Neither of them are the standard definers for the LP. This is because the LP is a Party of Principle, that lays its foundation in an idea and not human being. Read your Statement of Principles for defining what a Libertarian is.

75 posted on 03/10/2005 2:49:24 PM PST by jackbob
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To: jackbob

My brain is starting to hurt.

76 posted on 03/10/2005 2:53:47 PM PST by libertarianben (Looking for sanity and his hard to find cousin common sense)
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To: free_european

Yes, Marx boasted that he took the absolute idealism of
Hegel's "world spirit" and "set it right side up", that
is,into the dialectic of history based on materialism.
This dialectic was, as you indicate, designated to be an
inexorable "law of history". The supreme irony is that
despite the fallacy of this whole system -- Marx did have
certain insights, one of which was that capitalism was a
"progressive" force historically, though its time was

77 posted on 03/10/2005 3:05:44 PM PST by T.L.Sink (stopew)
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To: quidnunc

Libertarians would self destruct on their own if they got their way. The whole ideology is a joke.

78 posted on 03/10/2005 3:09:54 PM PST by John Lenin (Common sense is very uncommon nowadays)
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To: quidnunc

The most fundamental problem with libertarianism is very simple: freedom, though a good thing, is simply not the only good thing in life.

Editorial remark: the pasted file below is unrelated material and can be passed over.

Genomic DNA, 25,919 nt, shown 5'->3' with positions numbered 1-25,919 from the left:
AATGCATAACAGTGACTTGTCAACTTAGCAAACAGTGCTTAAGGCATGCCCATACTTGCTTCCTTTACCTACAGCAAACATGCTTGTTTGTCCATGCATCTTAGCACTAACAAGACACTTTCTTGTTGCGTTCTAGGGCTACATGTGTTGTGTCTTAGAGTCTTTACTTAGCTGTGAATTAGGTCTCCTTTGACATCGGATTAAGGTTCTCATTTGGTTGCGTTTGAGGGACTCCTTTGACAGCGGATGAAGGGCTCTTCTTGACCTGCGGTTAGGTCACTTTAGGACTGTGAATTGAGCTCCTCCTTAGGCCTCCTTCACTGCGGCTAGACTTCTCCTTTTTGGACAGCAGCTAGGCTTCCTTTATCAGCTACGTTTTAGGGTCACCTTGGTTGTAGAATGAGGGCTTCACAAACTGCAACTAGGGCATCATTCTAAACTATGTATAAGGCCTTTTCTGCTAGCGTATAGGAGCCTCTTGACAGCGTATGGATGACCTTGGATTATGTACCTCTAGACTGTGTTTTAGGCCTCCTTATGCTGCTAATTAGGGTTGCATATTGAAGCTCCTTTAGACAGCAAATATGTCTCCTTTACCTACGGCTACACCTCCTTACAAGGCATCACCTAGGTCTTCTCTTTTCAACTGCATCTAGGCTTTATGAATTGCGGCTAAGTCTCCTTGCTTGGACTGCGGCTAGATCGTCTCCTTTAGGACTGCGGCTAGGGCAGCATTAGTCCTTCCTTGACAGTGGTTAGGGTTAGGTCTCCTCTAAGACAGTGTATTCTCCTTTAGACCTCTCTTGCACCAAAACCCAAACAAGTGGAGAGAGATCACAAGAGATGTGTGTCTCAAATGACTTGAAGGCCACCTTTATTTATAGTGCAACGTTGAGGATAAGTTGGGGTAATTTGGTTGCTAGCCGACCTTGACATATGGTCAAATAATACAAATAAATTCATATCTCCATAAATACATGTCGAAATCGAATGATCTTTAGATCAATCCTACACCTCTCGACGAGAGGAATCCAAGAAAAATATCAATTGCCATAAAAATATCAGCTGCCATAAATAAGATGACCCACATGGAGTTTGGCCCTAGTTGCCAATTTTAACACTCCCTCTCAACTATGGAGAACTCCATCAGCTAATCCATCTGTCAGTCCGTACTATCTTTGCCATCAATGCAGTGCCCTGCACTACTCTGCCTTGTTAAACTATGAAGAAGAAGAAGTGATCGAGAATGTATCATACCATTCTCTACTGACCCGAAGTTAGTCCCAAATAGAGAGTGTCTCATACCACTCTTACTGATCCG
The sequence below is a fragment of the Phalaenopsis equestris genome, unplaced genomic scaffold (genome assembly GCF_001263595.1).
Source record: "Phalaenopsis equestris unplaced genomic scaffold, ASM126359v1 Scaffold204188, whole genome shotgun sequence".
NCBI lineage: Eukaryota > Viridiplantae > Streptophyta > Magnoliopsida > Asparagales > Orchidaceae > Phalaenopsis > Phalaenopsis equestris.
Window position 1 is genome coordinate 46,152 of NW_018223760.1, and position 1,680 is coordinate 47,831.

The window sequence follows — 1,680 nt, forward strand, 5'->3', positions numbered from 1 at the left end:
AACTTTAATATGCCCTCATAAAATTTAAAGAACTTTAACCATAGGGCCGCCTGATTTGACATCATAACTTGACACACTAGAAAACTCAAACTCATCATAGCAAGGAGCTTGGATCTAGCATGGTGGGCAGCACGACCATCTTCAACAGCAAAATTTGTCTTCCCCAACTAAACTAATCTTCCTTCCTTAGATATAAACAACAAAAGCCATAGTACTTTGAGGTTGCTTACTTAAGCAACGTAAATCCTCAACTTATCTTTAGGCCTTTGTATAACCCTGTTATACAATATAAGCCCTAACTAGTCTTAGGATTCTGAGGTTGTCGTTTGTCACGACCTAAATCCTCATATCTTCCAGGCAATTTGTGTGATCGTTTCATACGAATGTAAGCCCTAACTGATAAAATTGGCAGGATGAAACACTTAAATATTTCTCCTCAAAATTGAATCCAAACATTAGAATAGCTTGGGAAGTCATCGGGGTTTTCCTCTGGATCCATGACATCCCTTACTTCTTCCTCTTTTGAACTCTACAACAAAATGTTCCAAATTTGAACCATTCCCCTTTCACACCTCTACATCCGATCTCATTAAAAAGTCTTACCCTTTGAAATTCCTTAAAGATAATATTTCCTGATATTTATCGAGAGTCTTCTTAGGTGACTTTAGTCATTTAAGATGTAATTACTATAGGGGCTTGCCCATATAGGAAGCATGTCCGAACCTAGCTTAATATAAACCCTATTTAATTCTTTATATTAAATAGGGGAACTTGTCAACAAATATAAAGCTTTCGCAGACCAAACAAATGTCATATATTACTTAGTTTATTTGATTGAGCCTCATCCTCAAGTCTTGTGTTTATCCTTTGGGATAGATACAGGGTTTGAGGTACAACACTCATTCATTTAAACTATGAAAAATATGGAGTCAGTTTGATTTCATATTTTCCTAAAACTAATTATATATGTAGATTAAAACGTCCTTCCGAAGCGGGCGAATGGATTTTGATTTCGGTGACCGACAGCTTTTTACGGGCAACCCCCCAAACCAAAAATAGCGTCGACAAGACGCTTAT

No, but it's the one hardest to hold onto.
It's the one without which the others are valueless.
It's the one Governments, ideologies and religions most endanger.

No, I'm not a libertarian of any stripe.
I'm a Goldwater Republican and a pragmatist, and I know that you can't turn your back on any large organization, no matter what it claims, or even believes, it's intentions are.


79 posted on 03/10/2005 6:33:01 PM PST by Servant of the 9 (Trust Me)
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To: Reactionary
Reactionary wrote:

The fact that Libertarians have yet to address the question of ordered liberty or the importance of ends shows, I think, how unserious it is as a political "philosophy."


Republican Liberty Caucus Position Statement

Please show us exactly where there is a failure to address "the question of ordered liberty" in the "political philosophy" of the RLC position.

I doubt you can.
80 posted on 03/10/2005 7:01:07 PM PST by P_A_I